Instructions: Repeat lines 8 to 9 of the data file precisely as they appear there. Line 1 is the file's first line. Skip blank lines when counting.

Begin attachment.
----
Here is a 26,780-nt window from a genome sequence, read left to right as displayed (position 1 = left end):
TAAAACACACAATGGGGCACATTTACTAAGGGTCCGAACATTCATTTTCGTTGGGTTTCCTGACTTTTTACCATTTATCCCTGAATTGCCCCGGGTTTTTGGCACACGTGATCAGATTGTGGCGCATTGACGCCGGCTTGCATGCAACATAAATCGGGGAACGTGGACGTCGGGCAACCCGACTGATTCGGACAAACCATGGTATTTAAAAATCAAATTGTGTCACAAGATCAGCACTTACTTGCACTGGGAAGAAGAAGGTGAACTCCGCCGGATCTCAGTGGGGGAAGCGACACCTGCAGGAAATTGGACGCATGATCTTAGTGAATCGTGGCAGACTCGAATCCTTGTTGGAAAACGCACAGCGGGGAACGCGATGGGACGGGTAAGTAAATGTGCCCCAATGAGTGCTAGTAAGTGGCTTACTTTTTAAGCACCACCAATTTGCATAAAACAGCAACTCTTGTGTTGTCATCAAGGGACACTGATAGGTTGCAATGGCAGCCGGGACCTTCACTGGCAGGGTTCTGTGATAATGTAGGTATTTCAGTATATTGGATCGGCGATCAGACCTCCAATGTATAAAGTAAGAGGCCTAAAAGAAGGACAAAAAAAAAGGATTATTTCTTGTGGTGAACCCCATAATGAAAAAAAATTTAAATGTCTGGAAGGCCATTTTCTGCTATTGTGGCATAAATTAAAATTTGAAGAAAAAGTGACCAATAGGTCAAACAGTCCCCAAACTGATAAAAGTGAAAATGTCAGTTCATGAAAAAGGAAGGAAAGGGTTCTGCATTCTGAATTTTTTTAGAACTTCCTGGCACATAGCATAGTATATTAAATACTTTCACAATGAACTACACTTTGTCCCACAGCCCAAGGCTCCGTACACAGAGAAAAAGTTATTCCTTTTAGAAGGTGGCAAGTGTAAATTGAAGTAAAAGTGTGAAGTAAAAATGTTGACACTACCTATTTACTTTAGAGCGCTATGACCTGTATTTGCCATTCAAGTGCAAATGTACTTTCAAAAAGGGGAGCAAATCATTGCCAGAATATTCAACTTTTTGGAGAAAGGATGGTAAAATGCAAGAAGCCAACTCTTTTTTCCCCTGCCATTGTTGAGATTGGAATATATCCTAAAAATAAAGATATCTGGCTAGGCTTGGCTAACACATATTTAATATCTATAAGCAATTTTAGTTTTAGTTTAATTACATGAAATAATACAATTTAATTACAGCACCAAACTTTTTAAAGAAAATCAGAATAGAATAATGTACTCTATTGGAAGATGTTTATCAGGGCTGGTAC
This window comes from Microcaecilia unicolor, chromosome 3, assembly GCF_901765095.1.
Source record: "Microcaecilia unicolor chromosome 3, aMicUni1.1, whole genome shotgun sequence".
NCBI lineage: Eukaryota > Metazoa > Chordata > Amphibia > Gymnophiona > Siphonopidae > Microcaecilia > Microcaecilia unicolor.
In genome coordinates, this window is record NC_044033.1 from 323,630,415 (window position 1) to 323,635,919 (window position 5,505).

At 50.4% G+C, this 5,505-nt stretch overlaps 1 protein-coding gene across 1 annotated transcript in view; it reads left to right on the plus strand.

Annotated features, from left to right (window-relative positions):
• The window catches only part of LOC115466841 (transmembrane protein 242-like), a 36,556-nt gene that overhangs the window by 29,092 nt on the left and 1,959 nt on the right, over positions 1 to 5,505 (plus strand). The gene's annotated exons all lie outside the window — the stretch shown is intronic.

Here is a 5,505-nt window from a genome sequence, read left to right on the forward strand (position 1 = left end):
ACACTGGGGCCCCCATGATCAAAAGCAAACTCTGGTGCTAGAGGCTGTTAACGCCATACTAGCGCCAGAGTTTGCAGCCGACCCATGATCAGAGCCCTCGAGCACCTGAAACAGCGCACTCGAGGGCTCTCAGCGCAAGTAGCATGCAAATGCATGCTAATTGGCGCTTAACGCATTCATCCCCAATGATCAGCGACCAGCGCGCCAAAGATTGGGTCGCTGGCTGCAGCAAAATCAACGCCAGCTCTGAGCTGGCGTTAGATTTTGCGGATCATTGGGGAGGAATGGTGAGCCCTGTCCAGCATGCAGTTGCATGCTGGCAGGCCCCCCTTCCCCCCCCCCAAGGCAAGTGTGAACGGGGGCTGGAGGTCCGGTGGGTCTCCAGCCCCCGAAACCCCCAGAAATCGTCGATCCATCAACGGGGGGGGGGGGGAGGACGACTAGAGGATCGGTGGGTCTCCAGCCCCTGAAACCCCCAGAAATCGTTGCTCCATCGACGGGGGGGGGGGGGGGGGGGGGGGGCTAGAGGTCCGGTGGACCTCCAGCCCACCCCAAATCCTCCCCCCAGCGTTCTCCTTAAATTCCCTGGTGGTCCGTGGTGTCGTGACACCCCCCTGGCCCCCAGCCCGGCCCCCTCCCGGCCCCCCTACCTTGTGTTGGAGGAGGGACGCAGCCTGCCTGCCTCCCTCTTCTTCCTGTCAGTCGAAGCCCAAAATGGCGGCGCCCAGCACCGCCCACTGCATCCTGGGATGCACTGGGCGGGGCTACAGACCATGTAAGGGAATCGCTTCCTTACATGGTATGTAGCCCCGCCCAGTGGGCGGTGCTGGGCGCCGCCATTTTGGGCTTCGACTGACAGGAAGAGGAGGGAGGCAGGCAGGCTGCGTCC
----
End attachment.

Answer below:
Annotated features, from left to right (window-relative positions):
• The window catches only part of LOC115466841 (transmembrane protein 242-like), a 36,556-nt gene that overhangs the window by 29,092 nt on the left and 1,959 nt on the right, over positions 1 to 5,505 (plus strand). The gene's annotated exons all lie outside the window — the stretch shown is intronic.